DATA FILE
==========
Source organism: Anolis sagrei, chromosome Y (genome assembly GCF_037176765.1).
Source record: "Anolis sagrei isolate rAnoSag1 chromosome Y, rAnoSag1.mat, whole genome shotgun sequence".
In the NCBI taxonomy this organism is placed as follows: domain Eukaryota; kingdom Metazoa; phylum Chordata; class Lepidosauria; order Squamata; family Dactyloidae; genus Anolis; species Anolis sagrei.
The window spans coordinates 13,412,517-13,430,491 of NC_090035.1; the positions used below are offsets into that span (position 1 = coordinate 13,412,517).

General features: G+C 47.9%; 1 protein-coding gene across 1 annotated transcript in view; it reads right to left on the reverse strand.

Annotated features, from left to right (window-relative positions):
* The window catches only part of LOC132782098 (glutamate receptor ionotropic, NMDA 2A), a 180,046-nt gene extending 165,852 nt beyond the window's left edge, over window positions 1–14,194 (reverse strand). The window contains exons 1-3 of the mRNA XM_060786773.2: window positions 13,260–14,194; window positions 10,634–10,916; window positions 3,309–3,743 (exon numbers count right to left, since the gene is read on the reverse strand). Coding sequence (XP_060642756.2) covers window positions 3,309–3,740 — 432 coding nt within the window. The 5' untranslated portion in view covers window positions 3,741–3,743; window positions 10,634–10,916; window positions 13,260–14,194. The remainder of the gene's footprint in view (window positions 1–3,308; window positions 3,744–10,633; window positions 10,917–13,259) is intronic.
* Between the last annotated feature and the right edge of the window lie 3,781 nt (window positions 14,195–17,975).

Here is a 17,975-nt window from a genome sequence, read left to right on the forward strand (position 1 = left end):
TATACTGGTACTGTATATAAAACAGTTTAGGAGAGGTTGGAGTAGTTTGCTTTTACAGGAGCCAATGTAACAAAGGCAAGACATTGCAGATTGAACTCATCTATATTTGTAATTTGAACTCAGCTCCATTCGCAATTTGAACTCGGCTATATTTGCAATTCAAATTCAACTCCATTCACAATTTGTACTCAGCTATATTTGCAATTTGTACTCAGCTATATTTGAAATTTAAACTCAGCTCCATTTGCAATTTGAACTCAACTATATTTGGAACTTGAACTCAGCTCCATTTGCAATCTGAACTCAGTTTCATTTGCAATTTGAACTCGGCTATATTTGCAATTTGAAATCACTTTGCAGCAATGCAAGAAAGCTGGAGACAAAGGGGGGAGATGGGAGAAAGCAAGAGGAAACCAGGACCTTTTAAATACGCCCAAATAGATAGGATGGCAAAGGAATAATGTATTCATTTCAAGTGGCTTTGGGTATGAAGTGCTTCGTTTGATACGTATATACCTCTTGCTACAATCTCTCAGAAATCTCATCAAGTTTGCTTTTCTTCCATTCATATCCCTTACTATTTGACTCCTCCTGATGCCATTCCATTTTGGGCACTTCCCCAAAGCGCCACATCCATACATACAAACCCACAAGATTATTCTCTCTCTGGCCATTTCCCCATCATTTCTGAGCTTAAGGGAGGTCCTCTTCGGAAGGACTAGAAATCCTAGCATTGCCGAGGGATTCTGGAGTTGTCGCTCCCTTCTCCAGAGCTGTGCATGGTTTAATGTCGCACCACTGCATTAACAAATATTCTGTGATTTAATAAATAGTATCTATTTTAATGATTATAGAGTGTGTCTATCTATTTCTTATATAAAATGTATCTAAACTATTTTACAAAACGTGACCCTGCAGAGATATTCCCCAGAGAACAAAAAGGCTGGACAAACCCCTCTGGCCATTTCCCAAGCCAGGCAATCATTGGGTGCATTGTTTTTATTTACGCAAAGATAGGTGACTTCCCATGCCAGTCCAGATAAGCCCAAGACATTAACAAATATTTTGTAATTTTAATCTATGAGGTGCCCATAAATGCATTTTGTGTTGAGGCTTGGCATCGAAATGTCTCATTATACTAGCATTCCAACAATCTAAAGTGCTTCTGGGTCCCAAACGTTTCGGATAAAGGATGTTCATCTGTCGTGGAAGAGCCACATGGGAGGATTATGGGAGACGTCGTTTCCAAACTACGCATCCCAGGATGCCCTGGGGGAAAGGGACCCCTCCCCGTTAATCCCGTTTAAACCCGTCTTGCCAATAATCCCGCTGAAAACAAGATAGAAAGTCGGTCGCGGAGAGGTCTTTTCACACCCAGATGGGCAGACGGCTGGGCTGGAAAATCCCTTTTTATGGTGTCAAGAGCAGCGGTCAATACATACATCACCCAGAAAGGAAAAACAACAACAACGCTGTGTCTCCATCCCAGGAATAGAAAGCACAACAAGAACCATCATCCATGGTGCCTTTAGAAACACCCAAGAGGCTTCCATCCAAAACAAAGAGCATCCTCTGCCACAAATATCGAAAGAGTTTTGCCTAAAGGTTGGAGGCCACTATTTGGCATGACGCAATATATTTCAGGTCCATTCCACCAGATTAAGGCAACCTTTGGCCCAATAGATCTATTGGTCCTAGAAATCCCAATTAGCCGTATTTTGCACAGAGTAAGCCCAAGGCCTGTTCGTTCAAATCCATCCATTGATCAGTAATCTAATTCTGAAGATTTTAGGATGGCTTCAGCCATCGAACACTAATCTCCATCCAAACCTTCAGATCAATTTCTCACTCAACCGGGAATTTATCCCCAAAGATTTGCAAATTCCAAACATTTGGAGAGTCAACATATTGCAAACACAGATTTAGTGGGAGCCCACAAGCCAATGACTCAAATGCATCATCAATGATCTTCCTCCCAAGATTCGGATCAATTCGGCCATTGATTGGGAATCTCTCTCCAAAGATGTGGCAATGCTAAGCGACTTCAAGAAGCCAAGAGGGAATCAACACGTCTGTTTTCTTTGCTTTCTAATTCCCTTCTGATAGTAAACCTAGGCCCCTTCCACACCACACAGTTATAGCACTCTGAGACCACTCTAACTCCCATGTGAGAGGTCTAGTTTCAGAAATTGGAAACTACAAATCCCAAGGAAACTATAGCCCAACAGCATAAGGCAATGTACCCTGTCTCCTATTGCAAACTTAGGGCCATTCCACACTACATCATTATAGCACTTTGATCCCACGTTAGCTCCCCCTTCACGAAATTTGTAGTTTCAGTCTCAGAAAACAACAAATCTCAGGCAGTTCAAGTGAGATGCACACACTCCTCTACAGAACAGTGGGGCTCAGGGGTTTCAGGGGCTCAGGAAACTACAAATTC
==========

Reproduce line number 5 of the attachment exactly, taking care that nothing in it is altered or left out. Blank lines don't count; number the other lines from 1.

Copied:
General features: G+C 47.9%; 1 protein-coding gene across 1 annotated transcript in view; it reads right to left on the reverse strand.